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Here's a closer look at yield vs. return.People often use yield and return interchangeably, referring to what you’ll earn from a fixed investment. However, there are some important differences to note for yield vs return. Learn the basics of these two important concepts, plus some key differences to consider when looking at each of them.

Yield vs Return Basics

The yield of an investment is income it earns. An investment usually expresses its yield as a percentage. For example, the interest or dividends a security produces over a certain period of time can be its yield. The yield of an investment uses the investment’s face value, or what an investor originally paid for a stock. Also, yield factors in an investment’s liquidity, or its current market value.

An investment’s return, however, is the dollar amount an investment earns or loses over time. An investment’s return also accounts for dividends earned, interest earned, and capital gains.

Yield isn’t as predictable as return. However sometimes investors can anticipate yield, depending on the security and its predictability.

Key Differences

Here's a closer look at yield vs. return.It’s easy to see how an investor might confuse yield and return. After all, both refer to the income earned on an investment. But there are several distinctions between the two. Yield refers to income earned on an investment, while its return references what an investor gained or lost on that investment. Yield expresses itself as a percentage, while the return is a dollar amount.

An investment’s yield is a more forward-looking assessment. As a result, it represents what an investor stands to gain (or lose) on that investment. Yield takes into account current market value and face value but does not factor in capital gains. Meanwhile, its percentage is typically an annual percentage rate (APR). As with any investment, the higher the risk, the higher the potential yield.

Alternately, an investment’s return focuses on the dollar amount of what an investment has earned in the past. Return focuses on paid dividends, or annual payments made to stock owners or investors by the company. It also looks at capital gains, which is the increase in the value of an asset. Capital gains can both be short and long-term.

Do not confuse yield with rate of return. Both are percentages that anticipate an investment’s expected return over time. However, rate of return takes into account capital gains and yield does not.

Bond Yield

Yield can also be a means of expressing a bond’s future earning power. But it requires more than just calculating an investment’s earnings. That’s where a bond’s current yield and coupon yield come into play.

A bond’s current yield divides a bond’s total income by its market price. Current yield (CY) is a percentage that fluctuates based on market conditions. The coupon yield of a bond is the amount of interest a bond earns. Institutions issue bonds with a predetermined coupon yield. The market doesn’t affect coupon yield. Meanwhile, a bond’s yield to maturity also determines its earnings. That’s the amount an investor stands to earn on a bond should they hold it to maturity.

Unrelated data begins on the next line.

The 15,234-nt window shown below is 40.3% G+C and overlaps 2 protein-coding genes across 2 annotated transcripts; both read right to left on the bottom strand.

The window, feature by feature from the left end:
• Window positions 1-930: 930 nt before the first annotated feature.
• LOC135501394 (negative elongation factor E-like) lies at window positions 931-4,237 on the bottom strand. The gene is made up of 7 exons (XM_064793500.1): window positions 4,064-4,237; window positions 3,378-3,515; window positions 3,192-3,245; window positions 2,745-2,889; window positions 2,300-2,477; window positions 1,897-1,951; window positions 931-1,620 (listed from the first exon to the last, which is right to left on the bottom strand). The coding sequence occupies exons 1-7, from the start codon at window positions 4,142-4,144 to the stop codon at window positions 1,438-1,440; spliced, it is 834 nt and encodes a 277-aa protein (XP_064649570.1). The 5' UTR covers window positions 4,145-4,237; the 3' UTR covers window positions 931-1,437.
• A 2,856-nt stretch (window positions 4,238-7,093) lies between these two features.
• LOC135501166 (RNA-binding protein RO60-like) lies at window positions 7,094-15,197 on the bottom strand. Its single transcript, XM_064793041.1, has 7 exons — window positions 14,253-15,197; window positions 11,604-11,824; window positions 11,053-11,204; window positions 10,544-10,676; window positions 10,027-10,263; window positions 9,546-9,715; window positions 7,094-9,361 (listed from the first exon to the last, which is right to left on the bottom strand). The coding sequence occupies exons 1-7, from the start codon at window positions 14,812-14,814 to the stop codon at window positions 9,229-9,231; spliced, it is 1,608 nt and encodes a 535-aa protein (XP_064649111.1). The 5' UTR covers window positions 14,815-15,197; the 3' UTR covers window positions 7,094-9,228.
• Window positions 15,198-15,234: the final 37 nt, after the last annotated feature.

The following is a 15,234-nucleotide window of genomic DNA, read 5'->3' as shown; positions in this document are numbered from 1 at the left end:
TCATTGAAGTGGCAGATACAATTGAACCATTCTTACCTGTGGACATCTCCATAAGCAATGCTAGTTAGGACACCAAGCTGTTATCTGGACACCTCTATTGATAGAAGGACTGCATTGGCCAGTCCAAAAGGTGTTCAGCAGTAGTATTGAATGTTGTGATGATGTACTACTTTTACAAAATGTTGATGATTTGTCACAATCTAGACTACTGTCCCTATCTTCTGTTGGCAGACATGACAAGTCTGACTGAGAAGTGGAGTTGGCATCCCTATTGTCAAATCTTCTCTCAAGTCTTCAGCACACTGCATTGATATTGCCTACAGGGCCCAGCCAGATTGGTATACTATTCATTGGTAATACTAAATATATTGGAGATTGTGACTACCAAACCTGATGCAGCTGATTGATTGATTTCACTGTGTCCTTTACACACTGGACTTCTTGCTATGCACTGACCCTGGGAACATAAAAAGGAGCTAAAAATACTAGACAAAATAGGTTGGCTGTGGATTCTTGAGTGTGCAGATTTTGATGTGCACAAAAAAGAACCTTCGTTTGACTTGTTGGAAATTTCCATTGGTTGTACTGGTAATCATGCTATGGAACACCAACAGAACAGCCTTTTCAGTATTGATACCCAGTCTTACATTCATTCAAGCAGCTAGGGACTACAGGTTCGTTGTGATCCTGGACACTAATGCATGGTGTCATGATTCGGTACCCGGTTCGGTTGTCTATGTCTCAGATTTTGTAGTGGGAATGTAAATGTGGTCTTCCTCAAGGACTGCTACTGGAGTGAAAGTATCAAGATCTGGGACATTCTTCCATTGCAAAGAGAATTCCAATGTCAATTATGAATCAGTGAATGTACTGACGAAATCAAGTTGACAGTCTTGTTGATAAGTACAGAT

The Bottom Line

Here's a closer look at yield vs. return.Both yield and return refer to what an investor might earn on a fixed investment. People often confuse the terms, but there are a few important distinctions between the two. The more forward-thinking of the two concepts, yield expresses itself in a percentage form. Also, it refers to the income earned on an investment over time. Return, however, focuses on an investment’s past earning and expresses itself in a dollar amount.

Be careful not to confuse yield with rate of return. Both are percentages that express what an investor stands to earn on a particular security, but rate of return takes into account capital gains and yield does not.

Investment Tips

  • If you’re not sure how to diversify your portfolio, a financial advisor may be able to help. Finding the right financial advisor that fits your needs doesn’t have to be hard. SmartAsset’s free tool matches you with financial advisors in your area in 5 minutes. If you’re ready to meet local advisors who will help you achieve your financial goals, start now.
  • Do you know how much investment risk you can tolerate? How much will your investment grow over time? Will capital gains taxes take a chunk out of your earnings? How will inflation affect your overall returns? SmartAsset’s investing guide can help you with these initial questions and give you a foundation for working with a professional.
  • Retirement investment can be tricky. You may not know what you’ll need to retire. You may have no idea what your 401(k) will be worth once you stop working. Meanwhile, you may need to figure out how large a role Social Security will play in your retirement plans. If any of those questions or others are haunting your retirement planning, SmartAsset’s retirement guide may provide some answers.

Photo credit: ©iStock.com/domoskanonos, ©iStock.com/gece33, ©iStock.com/Dmytro Varavin

Rachel Cautero Rachel Cautero writes on all things personal finance, from retirement savings tips to monetary policy, even how young families can best manage the financial challenges of having children. Her work has appeared in The Atlantic, Forbes, The Balance, LearnVest, SmartAsset, HerMoney, DailyWorth, The New York Observer, MarketWatch, Lifewire, The Local: East Village, a New York Times publication and The New York Daily News. Rachel was an Experian #CreditChat panelist and has appeared on Cheddar Life and NPR’s On Point Radio with Meghna Chakrabarti. She has a bachelor’s degree from Wittenberg University and a master's in journalism from New York University. Her coworkers include her one-year-old son and a very needy French bulldog.
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